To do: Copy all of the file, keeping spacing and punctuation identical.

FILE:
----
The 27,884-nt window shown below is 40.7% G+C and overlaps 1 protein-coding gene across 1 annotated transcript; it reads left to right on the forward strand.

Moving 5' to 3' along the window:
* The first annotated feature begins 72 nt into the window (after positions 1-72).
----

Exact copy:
The 27,884-nt window shown below is 40.7% G+C and overlaps 1 protein-coding gene across 1 annotated transcript; it reads left to right on the forward strand.

Moving 5' to 3' along the window:
* The first annotated feature begins 72 nt into the window (after positions 1-72).